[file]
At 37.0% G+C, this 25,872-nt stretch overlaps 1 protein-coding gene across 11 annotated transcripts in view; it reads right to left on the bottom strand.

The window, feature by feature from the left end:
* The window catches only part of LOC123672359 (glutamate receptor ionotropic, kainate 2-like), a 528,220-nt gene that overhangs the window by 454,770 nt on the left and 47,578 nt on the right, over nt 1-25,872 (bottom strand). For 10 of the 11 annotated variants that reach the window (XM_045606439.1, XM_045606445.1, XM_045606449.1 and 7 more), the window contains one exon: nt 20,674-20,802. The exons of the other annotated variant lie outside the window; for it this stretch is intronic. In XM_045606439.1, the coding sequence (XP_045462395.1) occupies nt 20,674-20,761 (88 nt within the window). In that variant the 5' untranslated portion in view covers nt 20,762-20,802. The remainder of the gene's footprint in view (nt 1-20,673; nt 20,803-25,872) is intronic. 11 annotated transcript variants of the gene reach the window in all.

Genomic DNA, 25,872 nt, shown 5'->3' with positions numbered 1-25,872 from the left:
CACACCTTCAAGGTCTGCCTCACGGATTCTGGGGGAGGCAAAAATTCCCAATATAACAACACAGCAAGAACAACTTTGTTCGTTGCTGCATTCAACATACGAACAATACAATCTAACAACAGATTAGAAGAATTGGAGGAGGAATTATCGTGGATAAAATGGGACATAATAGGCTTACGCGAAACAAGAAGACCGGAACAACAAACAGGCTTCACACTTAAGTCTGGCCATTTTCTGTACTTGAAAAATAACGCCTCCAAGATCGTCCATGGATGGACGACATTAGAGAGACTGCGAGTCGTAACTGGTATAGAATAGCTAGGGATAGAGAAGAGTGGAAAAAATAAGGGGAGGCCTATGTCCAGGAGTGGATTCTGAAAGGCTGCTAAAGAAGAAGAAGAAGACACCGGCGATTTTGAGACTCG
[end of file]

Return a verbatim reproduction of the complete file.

At 37.0% G+C, this 25,872-nt stretch overlaps 1 protein-coding gene across 11 annotated transcripts in view; it reads right to left on the bottom strand.

The window, feature by feature from the left end:
* The window catches only part of LOC123672359 (glutamate receptor ionotropic, kainate 2-like), a 528,220-nt gene that overhangs the window by 454,770 nt on the left and 47,578 nt on the right, over nt 1-25,872 (bottom strand). For 10 of the 11 annotated variants that reach the window (XM_045606439.1, XM_045606445.1, XM_045606449.1 and 7 more), the window contains one exon: nt 20,674-20,802. The exons of the other annotated variant lie outside the window; for it this stretch is intronic. In XM_045606439.1, the coding sequence (XP_045462395.1) occupies nt 20,674-20,761 (88 nt within the window). In that variant the 5' untranslated portion in view covers nt 20,762-20,802. The remainder of the gene's footprint in view (nt 1-20,673; nt 20,803-25,872) is intronic. 11 annotated transcript variants of the gene reach the window in all.

Genomic DNA, 25,872 nt, shown 5'->3' with positions numbered 1-25,872 from the left:
CACACCTTCAAGGTCTGCCTCACGGATTCTGGGGGAGGCAAAAATTCCCAATATAACAACACAGCAAGAACAACTTTGTTCGTTGCTGCATTCAACATACGAACAATACAATCTAACAACAGATTAGAAGAATTGGAGGAGGAATTATCGTGGATAAAATGGGACATAATAGGCTTACGCGAAACAAGAAGACCGGAACAACAAACAGGCTTCACACTTAAGTCTGGCCATTTTCTGTACTTGAAAAATAACGCCTCCAAGATCGTCCATGGATGGACGACATTAGAGAGACTGCGAGTCGTAACTGGTATAGAATAGCTAGGGATAGAGAAGAGTGGAAAAAATAAGGGGAGGCCTATGTCCAGGAGTGGATTCTGAAAGGCTGCTAAAGAAGAAGAAGAAGACACCGGCGATTTTGAGACTCG